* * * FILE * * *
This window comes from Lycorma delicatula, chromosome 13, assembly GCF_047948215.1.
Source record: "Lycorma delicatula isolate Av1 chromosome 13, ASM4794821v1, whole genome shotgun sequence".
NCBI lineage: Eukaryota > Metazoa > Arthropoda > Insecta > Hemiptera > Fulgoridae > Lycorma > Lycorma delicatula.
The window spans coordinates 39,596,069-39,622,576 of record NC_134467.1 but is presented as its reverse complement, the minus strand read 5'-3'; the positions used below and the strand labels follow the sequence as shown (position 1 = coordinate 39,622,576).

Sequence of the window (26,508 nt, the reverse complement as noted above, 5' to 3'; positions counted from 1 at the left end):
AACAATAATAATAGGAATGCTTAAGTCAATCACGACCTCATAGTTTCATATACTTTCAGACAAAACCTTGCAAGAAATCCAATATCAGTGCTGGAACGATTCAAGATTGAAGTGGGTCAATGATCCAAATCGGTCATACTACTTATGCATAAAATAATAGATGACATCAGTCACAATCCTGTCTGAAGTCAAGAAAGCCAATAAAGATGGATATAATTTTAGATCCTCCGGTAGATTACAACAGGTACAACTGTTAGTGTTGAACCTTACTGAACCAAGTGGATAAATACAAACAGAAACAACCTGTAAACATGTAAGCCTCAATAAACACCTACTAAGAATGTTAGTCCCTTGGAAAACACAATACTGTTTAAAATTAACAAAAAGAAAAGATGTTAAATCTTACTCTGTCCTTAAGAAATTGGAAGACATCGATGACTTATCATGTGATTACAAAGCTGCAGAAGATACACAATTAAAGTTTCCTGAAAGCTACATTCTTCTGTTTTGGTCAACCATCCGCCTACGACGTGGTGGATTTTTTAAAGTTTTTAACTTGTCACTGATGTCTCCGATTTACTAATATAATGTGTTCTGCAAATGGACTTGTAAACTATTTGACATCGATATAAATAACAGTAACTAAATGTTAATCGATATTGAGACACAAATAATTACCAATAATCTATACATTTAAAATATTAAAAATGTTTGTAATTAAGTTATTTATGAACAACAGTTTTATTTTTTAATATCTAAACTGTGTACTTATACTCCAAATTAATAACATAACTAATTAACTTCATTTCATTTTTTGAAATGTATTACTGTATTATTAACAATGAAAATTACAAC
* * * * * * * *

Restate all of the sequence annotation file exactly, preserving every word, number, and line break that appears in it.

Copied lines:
This window comes from Lycorma delicatula, chromosome 13, assembly GCF_047948215.1.
Source record: "Lycorma delicatula isolate Av1 chromosome 13, ASM4794821v1, whole genome shotgun sequence".
NCBI lineage: Eukaryota > Metazoa > Arthropoda > Insecta > Hemiptera > Fulgoridae > Lycorma > Lycorma delicatula.
The window spans coordinates 39,596,069-39,622,576 of record NC_134467.1 but is presented as its reverse complement, the minus strand read 5'-3'; the positions used below and the strand labels follow the sequence as shown (position 1 = coordinate 39,622,576).

Sequence of the window (26,508 nt, the reverse complement as noted above, 5' to 3'; positions counted from 1 at the left end):
AACAATAATAATAGGAATGCTTAAGTCAATCACGACCTCATAGTTTCATATACTTTCAGACAAAACCTTGCAAGAAATCCAATATCAGTGCTGGAACGATTCAAGATTGAAGTGGGTCAATGATCCAAATCGGTCATACTACTTATGCATAAAATAATAGATGACATCAGTCACAATCCTGTCTGAAGTCAAGAAAGCCAATAAAGATGGATATAATTTTAGATCCTCCGGTAGATTACAACAGGTACAACTGTTAGTGTTGAACCTTACTGAACCAAGTGGATAAATACAAACAGAAACAACCTGTAAACATGTAAGCCTCAATAAACACCTACTAAGAATGTTAGTCCCTTGGAAAACACAATACTGTTTAAAATTAACAAAAAGAAAAGATGTTAAATCTTACTCTGTCCTTAAGAAATTGGAAGACATCGATGACTTATCATGTGATTACAAAGCTGCAGAAGATACACAATTAAAGTTTCCTGAAAGCTACATTCTTCTGTTTTGGTCAACCATCCGCCTACGACGTGGTGGATTTTTTAAAGTTTTTAACTTGTCACTGATGTCTCCGATTTACTAATATAATGTGTTCTGCAAATGGACTTGTAAACTATTTGACATCGATATAAATAACAGTAACTAAATGTTAATCGATATTGAGACACAAATAATTACCAATAATCTATACATTTAAAATATTAAAAATGTTTGTAATTAAGTTATTTATGAACAACAGTTTTATTTTTTAATATCTAAACTGTGTACTTATACTCCAAATTAATAACATAACTAATTAACTTCATTTCATTTTTTGAAATGTATTACTGTATTATTAACAATGAAAATTACAAC